The franchise survived Lin’s departure after the sixth instalment due to the studio demanding that the sequels keep coming every two years, and Walker’s untimely death during the production of the seventh. They’ve since added Jason Statham to the ensemble too, which is a sure-fire way to power a franchise forward. It’s undeniably a massive makeover–if you did love last year’s The F8 of the Furious, just imagine the look on your past self’s face, circa 2002, if you went back in time and told them that the eighth one of these movies was good, and has a bit where the Rock punches a torpedo.
All of this came to a head in 2015, when Universal topped the rankings and had their biggest ever year. As well as Furious 7, the slate boasted massive franchise fare such as Jurassic World, Minions, Pitch Perfect 2, and Fifty Shades of Grey. But even with these big successes, it’s the stalling of their oldest franchise that keeps making the headlines every few years.
That first Brendan Fraser Mummy movie was something, wasn’t it? Universal sure thought so, and aside from making two sequels and a spin-off for Dwayne Johnson’s Scorpion King, they’ve had a few more whacks at bringing back the Universal Monsters. Almost 20 years on from 1999’s The Mummy, they haven’t really managed to make it work.
First came Sommers’ 2004 take on Van Helsing, which starred Hugh Jackman but doubled down on all of the CG mayhem and shaggy plotting of the director’s less well-received Mummy sequel. Then there was 2010’s gothic horror The Wolfman, which almost worked, directed by Mark Romanek and then Joe Johnston. And then, there was the dry run at a cinematic universe with 2014’s Dracula Untold, which starred Luke Evans and ended in a teaser for a potential modern-day team-up with Charles Dance as the villain.
But the most high-profile failure came last year when the studio announced the Dark Universe, complete with the above publicity picture of the stars who would bring the classic monsters back to the screen in a Marvel-style shared universe gambit, overseen by producers Alex Kurtzman and Chris Morgan. Tom Cruise, Sofia Boutella and Russell Crowe would star in The Mummy, with Javier Bardem set to play Frankenstein’s Monster in Bill Condon’s Bride of Frankenstein remake, and an Invisible Man movie starring Johnny Depp to follow.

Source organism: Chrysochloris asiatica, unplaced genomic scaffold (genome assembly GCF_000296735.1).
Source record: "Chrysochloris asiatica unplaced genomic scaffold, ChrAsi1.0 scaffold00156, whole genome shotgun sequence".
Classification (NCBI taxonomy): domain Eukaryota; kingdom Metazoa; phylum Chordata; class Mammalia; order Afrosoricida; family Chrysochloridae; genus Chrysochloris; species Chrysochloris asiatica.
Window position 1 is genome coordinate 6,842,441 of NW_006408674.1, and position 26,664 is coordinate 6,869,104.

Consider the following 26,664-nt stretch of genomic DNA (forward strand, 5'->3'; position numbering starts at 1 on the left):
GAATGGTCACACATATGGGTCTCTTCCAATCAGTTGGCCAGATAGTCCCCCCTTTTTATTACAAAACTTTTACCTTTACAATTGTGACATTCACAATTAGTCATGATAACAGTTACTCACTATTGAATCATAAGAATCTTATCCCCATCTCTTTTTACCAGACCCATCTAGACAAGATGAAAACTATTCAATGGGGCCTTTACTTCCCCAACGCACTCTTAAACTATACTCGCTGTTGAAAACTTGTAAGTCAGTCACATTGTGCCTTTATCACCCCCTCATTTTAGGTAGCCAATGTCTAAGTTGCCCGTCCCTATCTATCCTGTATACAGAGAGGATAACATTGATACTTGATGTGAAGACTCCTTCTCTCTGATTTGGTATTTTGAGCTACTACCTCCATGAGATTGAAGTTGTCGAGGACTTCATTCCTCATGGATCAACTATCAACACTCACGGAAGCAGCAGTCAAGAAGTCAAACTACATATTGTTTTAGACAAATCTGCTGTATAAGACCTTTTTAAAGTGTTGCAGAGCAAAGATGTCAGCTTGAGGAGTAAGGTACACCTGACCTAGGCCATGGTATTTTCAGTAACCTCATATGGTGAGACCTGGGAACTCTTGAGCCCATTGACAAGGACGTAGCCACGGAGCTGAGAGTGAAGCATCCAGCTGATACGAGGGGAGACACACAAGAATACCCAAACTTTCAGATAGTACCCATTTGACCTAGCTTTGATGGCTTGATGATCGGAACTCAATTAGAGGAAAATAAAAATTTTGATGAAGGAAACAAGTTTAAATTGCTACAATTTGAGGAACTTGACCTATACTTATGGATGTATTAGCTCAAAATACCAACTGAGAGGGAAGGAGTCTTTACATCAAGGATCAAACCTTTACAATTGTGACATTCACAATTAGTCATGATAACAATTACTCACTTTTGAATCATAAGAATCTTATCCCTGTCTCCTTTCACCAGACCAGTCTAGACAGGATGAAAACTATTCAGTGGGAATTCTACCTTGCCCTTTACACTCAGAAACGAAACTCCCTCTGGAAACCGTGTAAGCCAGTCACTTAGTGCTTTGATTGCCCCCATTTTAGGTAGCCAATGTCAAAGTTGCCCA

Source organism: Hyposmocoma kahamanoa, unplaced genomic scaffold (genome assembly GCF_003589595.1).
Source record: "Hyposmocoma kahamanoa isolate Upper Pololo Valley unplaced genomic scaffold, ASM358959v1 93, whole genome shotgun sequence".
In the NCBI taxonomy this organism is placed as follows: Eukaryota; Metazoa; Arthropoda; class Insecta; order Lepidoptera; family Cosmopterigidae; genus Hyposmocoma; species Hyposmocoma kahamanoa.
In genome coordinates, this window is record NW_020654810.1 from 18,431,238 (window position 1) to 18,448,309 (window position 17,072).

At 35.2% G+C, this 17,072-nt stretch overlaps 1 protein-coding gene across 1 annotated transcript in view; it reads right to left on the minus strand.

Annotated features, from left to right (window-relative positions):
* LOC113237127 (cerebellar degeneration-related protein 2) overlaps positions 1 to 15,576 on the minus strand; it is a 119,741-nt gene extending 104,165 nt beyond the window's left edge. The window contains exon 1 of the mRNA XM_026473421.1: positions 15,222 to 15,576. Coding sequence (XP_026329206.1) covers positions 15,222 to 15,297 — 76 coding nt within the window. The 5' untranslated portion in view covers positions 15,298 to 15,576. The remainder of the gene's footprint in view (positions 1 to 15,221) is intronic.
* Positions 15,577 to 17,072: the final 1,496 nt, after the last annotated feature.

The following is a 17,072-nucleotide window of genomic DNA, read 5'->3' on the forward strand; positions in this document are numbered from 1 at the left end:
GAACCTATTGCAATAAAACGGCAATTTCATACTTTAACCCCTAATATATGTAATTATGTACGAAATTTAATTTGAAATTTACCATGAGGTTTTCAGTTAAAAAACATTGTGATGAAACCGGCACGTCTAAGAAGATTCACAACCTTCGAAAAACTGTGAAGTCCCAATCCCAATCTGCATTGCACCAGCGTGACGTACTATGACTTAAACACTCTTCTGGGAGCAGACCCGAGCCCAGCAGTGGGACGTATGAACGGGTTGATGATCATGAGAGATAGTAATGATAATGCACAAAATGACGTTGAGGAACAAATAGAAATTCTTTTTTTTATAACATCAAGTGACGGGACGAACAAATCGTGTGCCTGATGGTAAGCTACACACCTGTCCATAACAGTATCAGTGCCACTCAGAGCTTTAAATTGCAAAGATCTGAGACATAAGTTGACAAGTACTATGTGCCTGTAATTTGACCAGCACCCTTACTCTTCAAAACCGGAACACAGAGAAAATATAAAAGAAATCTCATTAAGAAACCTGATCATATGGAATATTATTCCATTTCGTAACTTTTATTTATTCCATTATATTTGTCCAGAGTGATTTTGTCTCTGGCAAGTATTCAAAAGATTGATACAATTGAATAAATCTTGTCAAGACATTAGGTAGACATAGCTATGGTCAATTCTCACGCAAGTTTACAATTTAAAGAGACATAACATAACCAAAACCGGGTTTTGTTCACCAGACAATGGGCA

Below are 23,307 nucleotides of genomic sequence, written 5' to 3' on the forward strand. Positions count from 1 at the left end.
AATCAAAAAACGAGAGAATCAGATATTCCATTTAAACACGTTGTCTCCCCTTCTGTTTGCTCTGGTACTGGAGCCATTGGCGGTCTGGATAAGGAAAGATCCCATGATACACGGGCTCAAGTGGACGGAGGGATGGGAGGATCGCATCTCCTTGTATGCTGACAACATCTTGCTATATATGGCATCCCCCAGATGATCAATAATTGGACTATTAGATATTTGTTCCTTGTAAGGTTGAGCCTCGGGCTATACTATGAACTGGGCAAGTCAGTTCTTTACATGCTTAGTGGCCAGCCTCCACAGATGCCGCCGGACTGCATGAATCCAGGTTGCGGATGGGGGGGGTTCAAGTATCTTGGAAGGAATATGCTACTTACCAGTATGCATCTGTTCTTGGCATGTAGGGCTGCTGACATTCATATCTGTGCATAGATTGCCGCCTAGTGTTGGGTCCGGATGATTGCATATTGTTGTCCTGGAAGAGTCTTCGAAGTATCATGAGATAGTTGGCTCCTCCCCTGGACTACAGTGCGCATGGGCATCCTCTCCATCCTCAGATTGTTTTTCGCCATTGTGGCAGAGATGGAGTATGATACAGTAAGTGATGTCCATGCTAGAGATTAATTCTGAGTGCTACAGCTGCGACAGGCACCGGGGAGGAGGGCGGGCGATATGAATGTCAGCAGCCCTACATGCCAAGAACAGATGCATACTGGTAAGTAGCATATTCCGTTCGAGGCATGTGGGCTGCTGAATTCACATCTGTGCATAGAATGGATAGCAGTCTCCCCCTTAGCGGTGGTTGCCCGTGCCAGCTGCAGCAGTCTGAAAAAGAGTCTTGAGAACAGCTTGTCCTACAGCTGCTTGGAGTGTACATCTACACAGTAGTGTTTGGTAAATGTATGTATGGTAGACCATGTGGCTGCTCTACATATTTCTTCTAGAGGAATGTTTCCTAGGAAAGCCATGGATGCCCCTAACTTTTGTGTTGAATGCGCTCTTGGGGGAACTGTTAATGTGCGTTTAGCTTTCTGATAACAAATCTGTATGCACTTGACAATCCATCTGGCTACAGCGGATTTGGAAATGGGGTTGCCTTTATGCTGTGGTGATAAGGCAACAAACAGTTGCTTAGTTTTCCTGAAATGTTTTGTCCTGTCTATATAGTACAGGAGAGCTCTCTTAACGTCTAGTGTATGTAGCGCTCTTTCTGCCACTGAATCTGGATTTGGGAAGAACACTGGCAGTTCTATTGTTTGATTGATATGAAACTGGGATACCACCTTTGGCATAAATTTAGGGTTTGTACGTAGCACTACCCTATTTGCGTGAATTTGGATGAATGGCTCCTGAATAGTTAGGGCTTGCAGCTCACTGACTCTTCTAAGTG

Unfortunately, The Mummy wasn’t the best foot to start out on, and despite a big campaign and a bespoke studio logo for the Dark Universe, Kurtzman and Morgan departed the fledgling franchise. Universal also pulled the plug on Condon’s film while it was in pre-production and cancelled its planned 2019 release date.
As someone remarked on Twitter at the time, it’s going to be a hell of a hard pub quiz question in another decade or so, if someone decides to ask what the above image was meant to represent. But it’s testament to the robust state of the studio’s franchise slate that they’re not exactly hurting, even though a big plan has apparently capsized.
Fast and Furious
Morgan is also the screenwriter behind the Fast and Furious franchise, going back as far as 2006’s Tokyo Drift. Justin Lin is returning to direct both the ninth instalment, due out in 2020, and the tenth and reportedly final instalment, (which has to be called Fast 10 Your Seatbelts, surely) following in 2021. We’re not sure which one will feature Dominic Toretto in space, but we wouldn’t be surprised if either of them do.
But before that, Morgan’s next Fast and Furious script will be Hobbs And Shaw, which is an honest-to-goodness buddy movie for Dwayne Johnson and Jason Statham. For those who don’t know Den of Geek that well, we are all the way in for a buddy movie starring Dwayne Johnson and Jason Statham, especially one with John Wick and Deadpool 2 director David Leitch behind the camera. If Universal wanted to start making spin-offs from one of their most successful franchises, this would not be a bad start.
But that film has already caused problems elsewhere, with Johnson’s co-star Tyrese Gibson very publicly calling the star out over its release date. Hobbs And Shaw was dated for next summer at the same time as Fast 9 was pushed back to 2020, and evidently Tyrese blames Johnson. Rumors persist about one or more of the male stars of the franchise having a slightly fractious relationship on the set of the eighth instalment, so you can probably expect Agent Luke Hobbs to make a clean break from the parent series.
Goofy and illogical as they are, the admirable quality of the Fast and Furious films is that they’ve become engaged in topping the most ridiculous stunt from the previous film in each successive sequel. From the moment this “just went from Mission: Impossible to Mission: In-freakin-sanity”, these films stepped into the breach of high-concept stunt driving and mayhem that the James Bond films have left vacant in recent years. Scoff all you want, but if they want to, they’ll do a Moonraker just as soon as they figure out how to set a sat nav for outer space.